This is an article about the San Diego Chargers.
But this is also an article about San Diego sports as a whole.
Yes, the Chargers garner the lion’s share of local attention this time of year. But they are far from being the sole reason for the frustrations of local sports fans. The city has its spurts of sporting greatness, but the vast majority of the team’s campaigns end on the last day of the regular season. Collectively, just two percent of the city’s sports seasons have resulted in a championship trip, and San Diego’s claim to title fame remains the Chula Vista youngsters who won the Little League World Series in 2009.
The Chargers entered Week 14 with less than a one percent chance at the postseason, according to mathematically-minded sports blog FiveThirtyEight. The Padres have played October baseball in just ten percent of their 48 MLB seasons. San Diego State has not played in a January bowl game since 1952 (and even that match-up was in a now-defunct Pineapple Bowl against host Hawaii). Montezuma Mesa’s hoops team, meanwhile, has a 6-11 all-time record in the NCAA tournament. Furthermore, despite their run of Mountain West success in recent years, the team currently holds the same number of wins as the inarguably more irrelevant University of San Diego Toreros team across town, a program whose 2016-17 roster includes just three active upperclassmen.
It’s not a secret: athletics in America’s Finest City are just not very good. And for all of the Usual Suspects – the front office mismanagement, the on-field struggles, the small-market stagnations – that have doomed local sports teams in the past, the more likely culprit, like Kevin Spacey’s character in a certain 1995 crime thriller, is one that garners far less attention. Take a look around the next time you’re at a ballgame, however, and the answer will stand out more than the Padres’ old brown-and-gold jerseys in a sea of bland-as-can-be 2017 Friar attire.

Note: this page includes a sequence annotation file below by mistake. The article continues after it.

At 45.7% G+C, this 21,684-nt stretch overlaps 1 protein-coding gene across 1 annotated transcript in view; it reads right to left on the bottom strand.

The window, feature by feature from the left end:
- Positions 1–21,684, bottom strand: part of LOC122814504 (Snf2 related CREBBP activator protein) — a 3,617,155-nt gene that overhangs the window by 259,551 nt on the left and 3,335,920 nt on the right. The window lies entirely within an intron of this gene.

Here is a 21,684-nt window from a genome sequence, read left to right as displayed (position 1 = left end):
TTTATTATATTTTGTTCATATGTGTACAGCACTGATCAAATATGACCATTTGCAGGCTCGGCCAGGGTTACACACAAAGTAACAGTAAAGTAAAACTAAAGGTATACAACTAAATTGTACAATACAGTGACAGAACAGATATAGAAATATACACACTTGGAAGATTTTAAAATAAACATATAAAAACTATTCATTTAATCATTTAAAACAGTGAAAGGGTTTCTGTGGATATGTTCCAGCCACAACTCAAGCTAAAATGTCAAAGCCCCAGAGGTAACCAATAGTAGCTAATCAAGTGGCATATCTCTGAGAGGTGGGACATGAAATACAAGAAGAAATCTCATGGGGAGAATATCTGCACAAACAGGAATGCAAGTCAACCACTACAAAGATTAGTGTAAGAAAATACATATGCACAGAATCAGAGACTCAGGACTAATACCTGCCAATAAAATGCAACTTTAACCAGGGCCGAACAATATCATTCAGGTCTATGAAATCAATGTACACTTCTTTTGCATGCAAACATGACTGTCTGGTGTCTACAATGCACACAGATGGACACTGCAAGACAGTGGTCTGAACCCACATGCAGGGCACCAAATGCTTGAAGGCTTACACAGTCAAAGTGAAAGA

Yes, this is an article about the Chargers, but also one about the Padres, the Aztecs, the Toreros, and the single sentiment that unites them all.
Because more than anything, this is an article about the fair-weather indifference that plagues San Diego sports from Mission Valley and Montezuma Mesa to the Gaslamp Quarter and Alcalá Park.
A lot of this apathy, ironically, has to do with the city’s fair weather. A just-right blend of sunshine and clear skies that could make Goldilocks grin with delight leads the way to the city’s world-famous beaches, with miles of seductive sand beckoning to tourists and locals alike. If the surf doesn’t sound appealing, there is Balboa Park, the San Diego Zoo, and the military tradition of the Midway.
We do not win often, and with so much else going for us, we fail to become the lovable, hard-luck losers that have called the cold-weather climates of Chicago and Cleveland home for oh so long. Pity is not easily directed to a sandy city in Southern California that is kissed by the sun 360 days a year.